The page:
# Vectors

1. The Vector Interface
1.1. Constructors
1.2. Copying
1.3. Size & Capacity
1.5. Inserting Elements
1.6. Removing Elements
2. Using Vectors
2.1. Keeping Authors in a Book
2.2. Vectorizing the book.h file
2.3. Vectorizing the book.cpp file
2.4. Vectors copy nicely
2.5. Completing the Book operations
3. Required Performance

A vector is similar to an array, except that it can "grow" to accommodate as many items as you actually try to put into it:

• A very useful structure.

• We'll use it to implement many other ADTs.

• Your text introduces a somewhat simplified version (the `minivector`) of the `std` interface.

We'll use that simplified form when we look at how to implement vectors, but will start by studying the `std::vector` interface so that you know what you can do when programming applications of it.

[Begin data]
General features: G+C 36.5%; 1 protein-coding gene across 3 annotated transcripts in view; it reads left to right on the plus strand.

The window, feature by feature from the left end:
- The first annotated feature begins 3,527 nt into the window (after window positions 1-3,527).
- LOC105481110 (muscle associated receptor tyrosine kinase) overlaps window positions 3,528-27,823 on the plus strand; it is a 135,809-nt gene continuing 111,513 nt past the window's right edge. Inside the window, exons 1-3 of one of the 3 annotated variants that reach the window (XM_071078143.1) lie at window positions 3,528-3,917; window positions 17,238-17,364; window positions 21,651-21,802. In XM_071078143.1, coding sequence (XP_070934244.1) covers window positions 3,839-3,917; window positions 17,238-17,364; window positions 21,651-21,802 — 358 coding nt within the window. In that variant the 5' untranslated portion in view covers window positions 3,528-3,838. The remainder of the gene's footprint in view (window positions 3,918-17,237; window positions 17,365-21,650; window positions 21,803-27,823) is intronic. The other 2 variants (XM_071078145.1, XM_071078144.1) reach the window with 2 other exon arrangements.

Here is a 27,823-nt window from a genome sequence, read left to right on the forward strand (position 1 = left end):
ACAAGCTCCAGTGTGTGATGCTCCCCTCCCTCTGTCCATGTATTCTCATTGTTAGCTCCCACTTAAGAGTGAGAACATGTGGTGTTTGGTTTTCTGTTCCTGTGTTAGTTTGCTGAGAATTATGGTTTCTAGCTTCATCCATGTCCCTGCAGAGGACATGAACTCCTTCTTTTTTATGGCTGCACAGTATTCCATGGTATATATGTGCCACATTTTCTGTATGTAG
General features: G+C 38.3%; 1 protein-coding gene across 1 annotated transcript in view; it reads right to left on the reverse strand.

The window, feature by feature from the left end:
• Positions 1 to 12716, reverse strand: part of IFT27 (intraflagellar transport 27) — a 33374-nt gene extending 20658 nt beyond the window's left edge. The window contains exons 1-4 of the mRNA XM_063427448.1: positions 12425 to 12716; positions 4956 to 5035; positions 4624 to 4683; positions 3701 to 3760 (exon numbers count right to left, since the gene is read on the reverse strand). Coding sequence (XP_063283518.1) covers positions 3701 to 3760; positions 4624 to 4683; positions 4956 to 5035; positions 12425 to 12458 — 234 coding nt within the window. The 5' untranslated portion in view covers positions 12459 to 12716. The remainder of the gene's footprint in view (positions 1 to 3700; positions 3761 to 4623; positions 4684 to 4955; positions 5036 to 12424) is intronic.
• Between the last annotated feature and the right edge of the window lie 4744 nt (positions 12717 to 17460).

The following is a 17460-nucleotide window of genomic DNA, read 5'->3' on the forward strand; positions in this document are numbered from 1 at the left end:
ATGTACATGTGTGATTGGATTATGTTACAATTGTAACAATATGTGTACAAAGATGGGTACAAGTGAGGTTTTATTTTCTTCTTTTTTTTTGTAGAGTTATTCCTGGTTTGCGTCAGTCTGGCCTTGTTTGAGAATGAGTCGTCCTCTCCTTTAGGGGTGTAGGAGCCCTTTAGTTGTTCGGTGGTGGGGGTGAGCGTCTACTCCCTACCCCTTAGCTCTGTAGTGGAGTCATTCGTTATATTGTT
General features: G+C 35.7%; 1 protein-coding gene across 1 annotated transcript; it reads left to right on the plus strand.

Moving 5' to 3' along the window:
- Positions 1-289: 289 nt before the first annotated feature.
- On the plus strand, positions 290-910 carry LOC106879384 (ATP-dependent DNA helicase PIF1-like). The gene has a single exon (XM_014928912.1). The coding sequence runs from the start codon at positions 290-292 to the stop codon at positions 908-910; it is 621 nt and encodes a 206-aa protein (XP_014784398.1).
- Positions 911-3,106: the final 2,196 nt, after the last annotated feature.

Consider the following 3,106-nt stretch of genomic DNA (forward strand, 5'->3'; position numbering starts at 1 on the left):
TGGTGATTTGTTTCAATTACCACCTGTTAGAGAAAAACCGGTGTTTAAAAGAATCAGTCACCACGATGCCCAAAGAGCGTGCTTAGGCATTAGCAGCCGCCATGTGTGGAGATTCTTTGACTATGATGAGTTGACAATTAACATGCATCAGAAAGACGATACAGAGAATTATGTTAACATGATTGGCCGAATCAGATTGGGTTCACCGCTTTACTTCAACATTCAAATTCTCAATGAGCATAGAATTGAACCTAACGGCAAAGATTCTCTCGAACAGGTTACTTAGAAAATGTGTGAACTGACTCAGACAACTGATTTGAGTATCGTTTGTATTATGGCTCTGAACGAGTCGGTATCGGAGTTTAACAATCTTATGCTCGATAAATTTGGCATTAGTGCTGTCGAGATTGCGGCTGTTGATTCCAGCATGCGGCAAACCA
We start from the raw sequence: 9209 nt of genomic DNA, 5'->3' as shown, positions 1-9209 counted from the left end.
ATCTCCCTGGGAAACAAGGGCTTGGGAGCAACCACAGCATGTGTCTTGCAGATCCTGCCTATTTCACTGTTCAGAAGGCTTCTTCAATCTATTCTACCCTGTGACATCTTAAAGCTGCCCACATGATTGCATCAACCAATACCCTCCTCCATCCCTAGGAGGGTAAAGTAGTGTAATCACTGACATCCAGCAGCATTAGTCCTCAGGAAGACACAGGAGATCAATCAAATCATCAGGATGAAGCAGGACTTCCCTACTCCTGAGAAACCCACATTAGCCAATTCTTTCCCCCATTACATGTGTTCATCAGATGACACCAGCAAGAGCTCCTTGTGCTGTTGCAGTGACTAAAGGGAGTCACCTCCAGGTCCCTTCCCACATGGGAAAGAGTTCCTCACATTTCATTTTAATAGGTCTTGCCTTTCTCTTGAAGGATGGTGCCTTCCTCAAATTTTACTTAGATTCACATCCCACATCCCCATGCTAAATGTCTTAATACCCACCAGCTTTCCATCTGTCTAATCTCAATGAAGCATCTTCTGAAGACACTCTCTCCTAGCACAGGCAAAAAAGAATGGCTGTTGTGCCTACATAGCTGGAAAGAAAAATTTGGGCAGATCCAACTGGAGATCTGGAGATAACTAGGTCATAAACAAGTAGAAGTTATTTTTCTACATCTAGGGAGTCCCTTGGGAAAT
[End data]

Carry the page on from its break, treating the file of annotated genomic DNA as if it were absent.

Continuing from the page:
First, however, a slight digression into C++-isms. I stated earlier that A vector is similar to an array. The similarity comes from the fact that vectors keep their elements in numeric order and allow you to access them via indexing:

 ```int a[]; vector v; ⋮ a[i] = v[i+1]; ``` ```string b[]; vector w; ⋮ w[23] = "Hello"; ``` ```Folderol c[]; vector x; ⋮ x[1] = c[1]; ```

Because vectors are templates, we can have vectors containing almost any other type.

Why almost any type? You might remember that not every type can be used in an array. A type can only be used as array elements if that type provides a default constructor, because that constructor is used to initialize the elements of the array.

Similarly, types that are to be used as vector elements have a special requirement as well. This requirement is different from, but no more stringent than the requirement for arrays. Types to be used in a vector must supply a copy constructor. The textbook's implementation of `vector` actually goes beyond this, requiring a default constructor and an assignment operator as well, but these are not required in standard versions.